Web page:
State Capitol Roundup

House Concludes Series of Public Hearings on Senate Transportation Funding Plan

The House Transportation Committee completed a series of public hearings on Senate Bill 1, a multi-year, comprehensive transportation funding plan.  The committee received testimony from various stakeholders and industry representatives, including Pennsylvania Transportation Secretary Barry Schoch, Auditor General Eugene DePasquale and representatives from public transportation systems, construction and engineering interests, agriculture, trucking, rail freight and others.  Senate Bill 1 aims to raise an additional $2.5 billion a year for transportation funding, with an additional $11 billion overall over five years, by proposing to do the following: remove the cap on the Oil Company Franchise Tax, which is charged at the wholesale level, over a period of five years; reduce the State Liquid Fuels Tax over a period of four years; make vehicle registrations valid for two years instead of one and increasing the net cost by $32; and make driver’s licenses valid for six years instead of four and increasing the net cost by $6.25.  The House Transportation Committee expects to vote on the bill next week.  Pennsylvania has some of the oldest transportation infrastructure in the country.  The governor’s Transportation Funding Advisory Commission has identified the need for an additional $3.5 billion annually to support maintenance and repair of the state’s roads and bridges, as well as public transportation systems.

Senate Unveils Liquor Modernization Plan

Legislation was unveiled in the Senate this week that seeks to modernize the retail sale of wine and spirits in the Commonwealth.  Senate Bill 100 would create additional permits to allow existing liquor licensees, such as restaurants, hotels and beer distributors, to sell wine and/or spirits. A license to sell both would cost $8,000 annually, while a license to sell either wine or spirits would cost $4,000 annually.  Specialty permits would also be available for retailers who wish to sell only a specific category of spirits, such as whiskeys or vodkas.  Those permits would cost $2,000 annually.   Senate Bill 100 allows for the phase-out of state-owned wine and spirits stores over an undetermined period of time and maintains state control of the wine and spirits wholesale operation.  The proposal also calls for a study by the Pennsylvania Liquor Control Board and the Legislative Budget and Finance Committee two years after implementation to assess the viability of the wholesale/retail system.  Conversely, House Bill 790, which was adopted by the state House in March, outlines a process for closing the state-owned liquor stores and immediately divests the state of the wholesale operation.  House Bill 790 offers beer distributors the exclusive ability to be a one-stop shop for beer, wine and spirits but opens the sales of wine and spirits to private retailers as well. It also is designed to allow the PLCB to focus on control and enforcement, rather than sales, of alcoholic beverages.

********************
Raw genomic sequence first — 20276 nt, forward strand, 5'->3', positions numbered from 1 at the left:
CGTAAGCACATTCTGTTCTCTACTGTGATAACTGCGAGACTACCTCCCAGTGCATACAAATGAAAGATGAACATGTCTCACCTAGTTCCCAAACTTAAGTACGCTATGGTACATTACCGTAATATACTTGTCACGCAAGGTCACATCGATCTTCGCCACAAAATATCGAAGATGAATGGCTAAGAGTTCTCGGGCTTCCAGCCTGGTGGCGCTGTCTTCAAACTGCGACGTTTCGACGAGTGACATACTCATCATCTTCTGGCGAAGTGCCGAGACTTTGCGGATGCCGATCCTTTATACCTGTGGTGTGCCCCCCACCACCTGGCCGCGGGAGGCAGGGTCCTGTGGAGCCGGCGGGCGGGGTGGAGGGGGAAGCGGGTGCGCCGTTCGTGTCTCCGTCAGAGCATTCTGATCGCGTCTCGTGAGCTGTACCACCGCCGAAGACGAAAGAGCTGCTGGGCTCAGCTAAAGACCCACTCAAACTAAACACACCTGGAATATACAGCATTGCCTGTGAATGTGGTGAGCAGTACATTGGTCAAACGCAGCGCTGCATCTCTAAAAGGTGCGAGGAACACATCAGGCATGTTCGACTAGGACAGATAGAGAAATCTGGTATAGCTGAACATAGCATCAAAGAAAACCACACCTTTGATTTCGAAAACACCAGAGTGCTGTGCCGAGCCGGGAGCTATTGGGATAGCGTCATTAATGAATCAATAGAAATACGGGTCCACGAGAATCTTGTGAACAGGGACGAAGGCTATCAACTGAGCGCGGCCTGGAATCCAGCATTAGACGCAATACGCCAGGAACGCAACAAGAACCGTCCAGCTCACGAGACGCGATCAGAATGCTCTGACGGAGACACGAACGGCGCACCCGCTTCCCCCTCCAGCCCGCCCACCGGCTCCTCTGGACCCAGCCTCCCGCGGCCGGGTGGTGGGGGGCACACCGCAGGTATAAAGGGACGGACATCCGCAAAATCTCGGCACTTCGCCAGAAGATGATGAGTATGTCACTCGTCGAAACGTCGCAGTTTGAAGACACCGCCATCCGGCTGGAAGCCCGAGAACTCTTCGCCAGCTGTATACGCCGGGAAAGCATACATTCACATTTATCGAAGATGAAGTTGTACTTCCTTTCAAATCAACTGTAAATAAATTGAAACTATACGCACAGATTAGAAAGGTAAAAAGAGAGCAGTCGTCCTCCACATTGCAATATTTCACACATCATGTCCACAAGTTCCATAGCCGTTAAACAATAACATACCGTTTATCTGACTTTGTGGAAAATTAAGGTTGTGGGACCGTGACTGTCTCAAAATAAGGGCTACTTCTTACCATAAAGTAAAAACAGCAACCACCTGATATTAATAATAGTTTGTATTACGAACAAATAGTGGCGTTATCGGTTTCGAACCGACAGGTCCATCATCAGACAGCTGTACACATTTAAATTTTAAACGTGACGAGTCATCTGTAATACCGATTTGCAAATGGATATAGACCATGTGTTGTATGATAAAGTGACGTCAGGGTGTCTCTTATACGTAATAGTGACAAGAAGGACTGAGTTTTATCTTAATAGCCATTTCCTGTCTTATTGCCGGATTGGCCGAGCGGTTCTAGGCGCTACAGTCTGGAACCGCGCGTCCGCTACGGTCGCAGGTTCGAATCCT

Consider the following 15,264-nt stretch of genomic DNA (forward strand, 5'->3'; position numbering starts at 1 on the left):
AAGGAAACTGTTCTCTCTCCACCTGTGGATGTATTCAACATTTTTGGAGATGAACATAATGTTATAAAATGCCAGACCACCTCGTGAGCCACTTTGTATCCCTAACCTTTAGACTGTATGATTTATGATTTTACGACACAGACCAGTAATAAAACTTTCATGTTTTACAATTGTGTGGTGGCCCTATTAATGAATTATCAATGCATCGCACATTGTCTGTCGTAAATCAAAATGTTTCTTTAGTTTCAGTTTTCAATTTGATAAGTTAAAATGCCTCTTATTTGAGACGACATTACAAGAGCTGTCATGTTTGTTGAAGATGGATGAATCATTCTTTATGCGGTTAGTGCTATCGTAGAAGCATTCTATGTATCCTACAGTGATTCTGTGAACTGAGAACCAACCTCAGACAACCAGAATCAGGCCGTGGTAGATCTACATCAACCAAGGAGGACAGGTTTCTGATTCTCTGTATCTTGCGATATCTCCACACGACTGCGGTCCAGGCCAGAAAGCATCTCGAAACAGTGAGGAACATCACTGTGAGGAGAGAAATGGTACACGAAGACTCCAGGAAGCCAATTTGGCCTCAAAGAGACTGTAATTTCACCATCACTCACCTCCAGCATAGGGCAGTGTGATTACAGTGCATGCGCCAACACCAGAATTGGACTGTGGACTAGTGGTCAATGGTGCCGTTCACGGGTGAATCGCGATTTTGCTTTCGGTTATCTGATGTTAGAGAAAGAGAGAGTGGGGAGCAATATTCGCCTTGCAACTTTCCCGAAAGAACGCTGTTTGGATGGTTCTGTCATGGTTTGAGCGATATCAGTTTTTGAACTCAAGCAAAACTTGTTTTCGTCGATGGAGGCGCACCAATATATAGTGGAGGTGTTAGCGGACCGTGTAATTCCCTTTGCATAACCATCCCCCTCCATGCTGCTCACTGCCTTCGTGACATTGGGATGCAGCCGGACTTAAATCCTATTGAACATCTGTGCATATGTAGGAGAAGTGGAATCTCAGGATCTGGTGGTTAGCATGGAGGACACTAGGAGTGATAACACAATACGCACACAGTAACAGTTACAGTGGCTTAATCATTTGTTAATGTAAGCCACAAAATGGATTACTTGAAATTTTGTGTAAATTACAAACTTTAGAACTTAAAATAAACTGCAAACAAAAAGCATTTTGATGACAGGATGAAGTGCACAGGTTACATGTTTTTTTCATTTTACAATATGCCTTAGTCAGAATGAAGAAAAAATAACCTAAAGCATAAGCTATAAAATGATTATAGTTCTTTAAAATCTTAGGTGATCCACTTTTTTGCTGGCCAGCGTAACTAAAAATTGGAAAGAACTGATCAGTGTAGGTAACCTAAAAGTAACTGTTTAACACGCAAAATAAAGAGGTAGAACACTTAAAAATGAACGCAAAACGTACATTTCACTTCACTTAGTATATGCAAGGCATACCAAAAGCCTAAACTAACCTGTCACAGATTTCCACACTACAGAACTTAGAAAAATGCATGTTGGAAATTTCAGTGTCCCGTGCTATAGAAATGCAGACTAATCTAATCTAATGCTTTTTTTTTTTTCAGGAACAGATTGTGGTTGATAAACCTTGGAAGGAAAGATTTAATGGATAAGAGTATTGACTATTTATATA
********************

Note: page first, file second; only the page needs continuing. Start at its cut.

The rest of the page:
Bill to Protect Animals Passes House

The House passed legislation this week to protect animals by addressing an aspect of animal fighting.  House Bill 164 would create the offense of possession of animal fighting paraphernalia, which would be defined by any device, implement, object, facility, space or drug used, or intended to be used, for animal fighting or to train an animal for fighting.  Possession of animal fighting paraphernalia would be graded as a third-degree misdemeanor, with a penalty of up to one year in prison and a fine of up to $2,500.  If enacted, the law would aid in the prosecution of animal fighters since investigators often find the tools of the trade rather than an animal fight in progress.  The bill now moves to the Senate for consideration.

Beware of a New Medical Alert Scam

A new medical alert scam is targeting seniors nationwide.  The unsolicited calls are pre-recorded messages stating that the senior qualifies for a free medical alert system or that someone has already paid for it.  The message instructs seniors to press a number on their keypad to connect with a live person, or to press a different number to disconnect the call or be removed from their list.  If seniors receive a call like this, they should not press any buttons.  Instead, they should just hang up the phone.  These calls are not from a legitimate company.  They are attempts to scam seniors by enticing them with a free device and then asking for personal information.  For information from the attorney general’s office on this scam, visit
Share |